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Down on Their Luck’

In response to:

The Homeless from the April 21, 1994 issue

To the Editors:

For most of us, homelessness and extreme poverty are issues of tragedy and pain. They are also issues of courage and survival against the odds. At least they are matters of some passion and controversy. When viewed by Christopher Jencks [“The Homeless,” NYR April 21, 1994], however, these subjects turn out to be rather dull and cold, focused primarily on whose statistics are right and whose are wrong. Nothing seems to be terribly wrong with our system.

It is regrettable that Jencks’ review so quickly moves over the ethnographic treatments of the homeless such as Snow & Anderson’s Down on Their Luck, Toth’s The Mole People, and my own idea of the daily struggle to survive that the poorest Americans go through. Ethnographic work also helps us move past the stigmatizing labels so often employed (“homeless,” “substance abusers,” “mentally ill,” etc.) so that subjects may speak directly to us. When poor people’s actual stories are told they are no longer defined by their weaknesses and pathologies.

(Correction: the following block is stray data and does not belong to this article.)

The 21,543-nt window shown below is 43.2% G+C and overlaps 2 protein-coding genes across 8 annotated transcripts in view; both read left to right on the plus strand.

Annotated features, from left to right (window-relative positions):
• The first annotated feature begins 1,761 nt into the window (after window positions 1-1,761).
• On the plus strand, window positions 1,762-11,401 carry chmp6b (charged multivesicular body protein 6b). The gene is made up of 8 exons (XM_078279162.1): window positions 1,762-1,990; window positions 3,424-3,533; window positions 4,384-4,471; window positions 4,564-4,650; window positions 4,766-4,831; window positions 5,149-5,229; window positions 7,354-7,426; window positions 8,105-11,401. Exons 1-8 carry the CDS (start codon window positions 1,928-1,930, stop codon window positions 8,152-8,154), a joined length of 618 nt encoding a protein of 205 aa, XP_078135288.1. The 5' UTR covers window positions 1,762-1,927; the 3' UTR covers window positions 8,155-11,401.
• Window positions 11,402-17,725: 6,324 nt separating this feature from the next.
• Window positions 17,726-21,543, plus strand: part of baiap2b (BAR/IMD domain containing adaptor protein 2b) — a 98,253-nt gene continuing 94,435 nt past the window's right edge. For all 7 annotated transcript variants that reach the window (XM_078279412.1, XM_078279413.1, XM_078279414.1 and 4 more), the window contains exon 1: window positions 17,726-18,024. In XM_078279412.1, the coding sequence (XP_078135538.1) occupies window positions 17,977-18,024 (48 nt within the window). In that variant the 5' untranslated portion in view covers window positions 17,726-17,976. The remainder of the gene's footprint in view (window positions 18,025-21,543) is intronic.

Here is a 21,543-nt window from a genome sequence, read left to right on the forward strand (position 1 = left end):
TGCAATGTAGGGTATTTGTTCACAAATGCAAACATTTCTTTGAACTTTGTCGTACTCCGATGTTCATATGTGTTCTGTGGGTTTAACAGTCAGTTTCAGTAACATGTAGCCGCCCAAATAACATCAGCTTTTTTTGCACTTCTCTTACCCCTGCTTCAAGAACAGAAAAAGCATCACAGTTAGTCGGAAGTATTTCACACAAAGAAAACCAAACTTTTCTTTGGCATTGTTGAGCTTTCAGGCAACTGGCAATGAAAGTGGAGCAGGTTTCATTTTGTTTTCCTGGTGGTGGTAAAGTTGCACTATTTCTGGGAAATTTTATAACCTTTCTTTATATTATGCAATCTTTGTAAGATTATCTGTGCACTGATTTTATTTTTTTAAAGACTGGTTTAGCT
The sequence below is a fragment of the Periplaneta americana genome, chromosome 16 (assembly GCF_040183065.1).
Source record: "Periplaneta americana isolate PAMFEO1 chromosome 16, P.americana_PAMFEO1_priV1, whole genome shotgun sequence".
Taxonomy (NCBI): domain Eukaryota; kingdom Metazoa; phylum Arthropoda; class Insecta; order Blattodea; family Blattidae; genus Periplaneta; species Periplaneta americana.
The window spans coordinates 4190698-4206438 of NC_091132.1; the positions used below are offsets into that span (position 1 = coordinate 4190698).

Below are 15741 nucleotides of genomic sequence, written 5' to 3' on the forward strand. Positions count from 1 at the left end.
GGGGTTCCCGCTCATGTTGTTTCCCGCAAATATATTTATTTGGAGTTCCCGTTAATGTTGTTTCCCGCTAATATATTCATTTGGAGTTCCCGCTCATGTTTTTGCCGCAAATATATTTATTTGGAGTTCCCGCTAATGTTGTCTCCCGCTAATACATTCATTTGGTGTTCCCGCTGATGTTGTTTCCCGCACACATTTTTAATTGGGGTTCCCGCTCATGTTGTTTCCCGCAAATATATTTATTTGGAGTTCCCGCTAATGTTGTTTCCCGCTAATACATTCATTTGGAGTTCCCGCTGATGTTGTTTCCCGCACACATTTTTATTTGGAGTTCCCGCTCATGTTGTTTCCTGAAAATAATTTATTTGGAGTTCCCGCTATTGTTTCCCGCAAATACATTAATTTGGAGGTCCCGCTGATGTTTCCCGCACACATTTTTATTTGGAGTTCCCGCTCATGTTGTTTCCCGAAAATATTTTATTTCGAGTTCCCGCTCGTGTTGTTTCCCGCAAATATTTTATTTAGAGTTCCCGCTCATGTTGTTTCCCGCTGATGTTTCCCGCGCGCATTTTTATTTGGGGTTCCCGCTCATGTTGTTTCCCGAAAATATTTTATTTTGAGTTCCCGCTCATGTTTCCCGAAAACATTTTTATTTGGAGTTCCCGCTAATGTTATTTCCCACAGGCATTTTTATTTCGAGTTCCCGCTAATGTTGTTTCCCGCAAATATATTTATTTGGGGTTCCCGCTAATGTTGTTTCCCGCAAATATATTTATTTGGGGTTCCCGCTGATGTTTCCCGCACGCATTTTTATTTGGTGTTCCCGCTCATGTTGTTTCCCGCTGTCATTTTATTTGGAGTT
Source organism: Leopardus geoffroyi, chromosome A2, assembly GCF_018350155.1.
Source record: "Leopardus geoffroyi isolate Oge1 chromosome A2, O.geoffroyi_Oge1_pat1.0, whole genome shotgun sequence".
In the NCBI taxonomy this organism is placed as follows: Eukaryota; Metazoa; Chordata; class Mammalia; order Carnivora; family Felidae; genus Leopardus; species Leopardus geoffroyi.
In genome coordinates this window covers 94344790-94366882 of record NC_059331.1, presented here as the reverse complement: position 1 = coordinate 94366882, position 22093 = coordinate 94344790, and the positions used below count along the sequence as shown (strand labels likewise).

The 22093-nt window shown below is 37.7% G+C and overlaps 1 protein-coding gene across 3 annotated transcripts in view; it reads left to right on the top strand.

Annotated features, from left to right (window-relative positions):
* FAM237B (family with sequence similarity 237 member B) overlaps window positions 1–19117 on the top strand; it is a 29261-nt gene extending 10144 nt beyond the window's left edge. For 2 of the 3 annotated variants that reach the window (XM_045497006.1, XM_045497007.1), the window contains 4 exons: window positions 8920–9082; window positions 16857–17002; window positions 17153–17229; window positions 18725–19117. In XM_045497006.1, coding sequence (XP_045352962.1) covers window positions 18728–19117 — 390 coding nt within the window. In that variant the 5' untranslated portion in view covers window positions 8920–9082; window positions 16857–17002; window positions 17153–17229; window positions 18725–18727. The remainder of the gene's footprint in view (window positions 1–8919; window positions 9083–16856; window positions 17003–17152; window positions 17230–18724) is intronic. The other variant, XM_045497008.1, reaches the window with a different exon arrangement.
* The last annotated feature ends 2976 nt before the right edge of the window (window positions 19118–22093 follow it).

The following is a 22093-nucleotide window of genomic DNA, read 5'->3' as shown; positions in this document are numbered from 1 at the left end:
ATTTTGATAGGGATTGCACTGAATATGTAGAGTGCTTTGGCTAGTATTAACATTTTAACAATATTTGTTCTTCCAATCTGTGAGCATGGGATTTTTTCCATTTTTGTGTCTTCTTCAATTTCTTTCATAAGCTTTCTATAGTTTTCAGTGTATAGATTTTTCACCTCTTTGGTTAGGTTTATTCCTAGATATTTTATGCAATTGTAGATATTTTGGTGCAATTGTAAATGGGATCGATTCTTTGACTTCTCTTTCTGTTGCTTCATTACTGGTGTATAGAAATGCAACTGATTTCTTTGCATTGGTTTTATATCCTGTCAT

Jencks suggests a sharp difference between my perspective and that of Snow and Anderson’s, yet a quick look through my book would have revealed many positive references to their work while the back of my book displays David Snow’s very favorable review. Although we are working with different populations and are making some different points, our basic enterprise is the same: to reveal the people behind the statistics and to show them not as a collection of pathologies but as active rational actors.

Speaking of labels, while I have no problem with Jencks’ defining me as a “radical,” it might have been more useful to the reader to reveal a tiny bit of the book’s argument rather than simply affixing a label.

David Wagner, Ph.D.
Portland, Main

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